Anti-mandate group hit with $14k bill for Christchurch protests

Protesters at an event opposing vaccine mandates in Christchurch last month. Photo: George Heard ...
Protesters at an event opposing vaccine mandates in Christchurch last month. Photo: George Heard / NZH
The Christchurch City Council has sent a $14,000 traffic management bill to the organiser of anti-mandate and lockdown protests in Christchurch.

A spokesperson for the council confirmed they had sent the invoice to the Freedom and Rights coalition group, which was founded by Destiny Church leader Brian Tamaki.

The bill, which is for a total of $14,117.47, is to cover costs incurred during three protests in Cranmer Square and in other parts of Christchurch late last year.

The spokesperson also confirmed another invoice will be sent for a rally held at Hagley Park on Saturday that was followed by a march down Riccarton Rd.

Council general manager infrastructure, planning and regulatory services Jane Davis said they would be writing to the organiser, Derek Tait, a senior pastor at Destiny Church, to advise him the group needs to stop using Cranmer Square.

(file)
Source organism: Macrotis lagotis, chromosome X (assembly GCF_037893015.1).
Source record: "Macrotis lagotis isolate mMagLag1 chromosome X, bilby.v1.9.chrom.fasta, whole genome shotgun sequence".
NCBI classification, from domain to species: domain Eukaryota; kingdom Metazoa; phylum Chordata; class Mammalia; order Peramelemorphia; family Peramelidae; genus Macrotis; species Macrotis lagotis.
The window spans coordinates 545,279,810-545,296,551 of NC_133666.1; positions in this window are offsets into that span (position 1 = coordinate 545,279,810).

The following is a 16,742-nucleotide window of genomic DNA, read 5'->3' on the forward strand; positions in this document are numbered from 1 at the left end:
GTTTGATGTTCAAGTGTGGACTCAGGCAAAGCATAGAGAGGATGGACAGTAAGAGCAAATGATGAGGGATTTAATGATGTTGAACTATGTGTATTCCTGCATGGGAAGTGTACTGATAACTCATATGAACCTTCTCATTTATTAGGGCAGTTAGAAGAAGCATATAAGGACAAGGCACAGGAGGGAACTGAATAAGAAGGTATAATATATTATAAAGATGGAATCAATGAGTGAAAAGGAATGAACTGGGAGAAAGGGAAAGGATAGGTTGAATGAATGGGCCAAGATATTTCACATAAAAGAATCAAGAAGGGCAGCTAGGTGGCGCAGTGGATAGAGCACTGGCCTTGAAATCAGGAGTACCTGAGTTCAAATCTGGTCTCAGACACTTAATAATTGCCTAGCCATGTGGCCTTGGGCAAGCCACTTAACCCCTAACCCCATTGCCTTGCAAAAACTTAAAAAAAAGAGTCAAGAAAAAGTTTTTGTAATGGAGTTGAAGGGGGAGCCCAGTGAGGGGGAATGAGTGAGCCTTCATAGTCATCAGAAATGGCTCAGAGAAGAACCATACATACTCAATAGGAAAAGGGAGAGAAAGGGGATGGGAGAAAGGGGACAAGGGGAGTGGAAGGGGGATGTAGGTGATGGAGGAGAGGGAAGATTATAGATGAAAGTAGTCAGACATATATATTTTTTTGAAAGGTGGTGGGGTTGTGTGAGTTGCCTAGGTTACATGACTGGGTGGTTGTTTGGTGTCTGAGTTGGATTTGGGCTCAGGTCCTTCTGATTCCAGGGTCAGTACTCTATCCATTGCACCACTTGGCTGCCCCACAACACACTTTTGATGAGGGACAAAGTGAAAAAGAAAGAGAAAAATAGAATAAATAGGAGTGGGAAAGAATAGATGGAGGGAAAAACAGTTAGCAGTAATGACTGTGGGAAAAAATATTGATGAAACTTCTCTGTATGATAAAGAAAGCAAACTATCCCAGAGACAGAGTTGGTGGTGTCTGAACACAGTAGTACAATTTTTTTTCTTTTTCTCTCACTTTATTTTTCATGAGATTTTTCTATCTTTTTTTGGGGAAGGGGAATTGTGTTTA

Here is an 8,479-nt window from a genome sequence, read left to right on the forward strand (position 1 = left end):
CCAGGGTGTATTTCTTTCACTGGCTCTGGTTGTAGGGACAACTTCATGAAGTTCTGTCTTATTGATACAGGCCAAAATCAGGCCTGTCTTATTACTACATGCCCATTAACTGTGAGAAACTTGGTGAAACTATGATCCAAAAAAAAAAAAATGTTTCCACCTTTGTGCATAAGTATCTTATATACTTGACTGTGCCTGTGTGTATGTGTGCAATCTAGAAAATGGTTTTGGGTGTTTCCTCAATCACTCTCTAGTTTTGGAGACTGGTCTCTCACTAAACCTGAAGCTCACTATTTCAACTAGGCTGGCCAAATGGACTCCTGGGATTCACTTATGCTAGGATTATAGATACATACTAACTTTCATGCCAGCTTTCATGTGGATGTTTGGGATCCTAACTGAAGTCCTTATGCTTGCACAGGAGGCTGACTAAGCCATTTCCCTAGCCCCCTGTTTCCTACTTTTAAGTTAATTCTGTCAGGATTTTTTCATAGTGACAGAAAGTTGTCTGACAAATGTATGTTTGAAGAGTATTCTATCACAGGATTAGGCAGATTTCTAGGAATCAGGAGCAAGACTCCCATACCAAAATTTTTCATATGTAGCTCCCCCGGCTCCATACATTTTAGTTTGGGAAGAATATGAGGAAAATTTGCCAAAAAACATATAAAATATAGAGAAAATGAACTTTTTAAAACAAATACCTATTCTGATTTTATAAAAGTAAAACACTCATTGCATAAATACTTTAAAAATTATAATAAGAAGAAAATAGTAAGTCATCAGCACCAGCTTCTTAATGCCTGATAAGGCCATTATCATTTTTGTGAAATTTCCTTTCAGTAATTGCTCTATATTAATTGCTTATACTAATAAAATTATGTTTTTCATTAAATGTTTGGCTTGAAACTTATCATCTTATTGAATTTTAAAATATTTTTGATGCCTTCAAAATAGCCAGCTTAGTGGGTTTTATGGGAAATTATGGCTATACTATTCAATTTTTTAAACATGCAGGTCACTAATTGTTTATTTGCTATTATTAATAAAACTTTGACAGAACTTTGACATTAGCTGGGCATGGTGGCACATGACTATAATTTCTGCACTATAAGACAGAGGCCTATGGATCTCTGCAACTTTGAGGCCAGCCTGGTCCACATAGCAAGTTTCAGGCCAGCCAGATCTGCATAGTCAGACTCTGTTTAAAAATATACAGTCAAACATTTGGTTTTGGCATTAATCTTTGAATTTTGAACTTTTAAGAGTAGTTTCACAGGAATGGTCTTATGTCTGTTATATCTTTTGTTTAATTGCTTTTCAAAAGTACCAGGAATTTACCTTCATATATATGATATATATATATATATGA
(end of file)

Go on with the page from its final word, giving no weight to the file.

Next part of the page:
"The services and protest events are in breach of the parks bylaw and potentially the District Plan."

The council was seeking legal advice to confirm exactly what enforcement actions it could take, she said.

Davis said the ongoing church services and protests were upsetting local residents.

"We totally share the frustration of residents who have complained to us about the impacts of the noise and behaviour associated with their events on their neighbourhood. We are pursuing all avenues to minimise, or preferably eliminate, the adverse impacts on the Cranmer Square residents.

"Cranmer Square is a special park and the only events that are normally held there are commemorative events, such as Anzac Day services."

Destiny Church leader Brian Tamaki reportedly attended the rally at Hagley Park on Saturday.

Tamaki also reportedly spoke at the event, in a possible breach of his bail conditions, though a Destiny spokesman told NZME the event was a "family picnic", not a protest.

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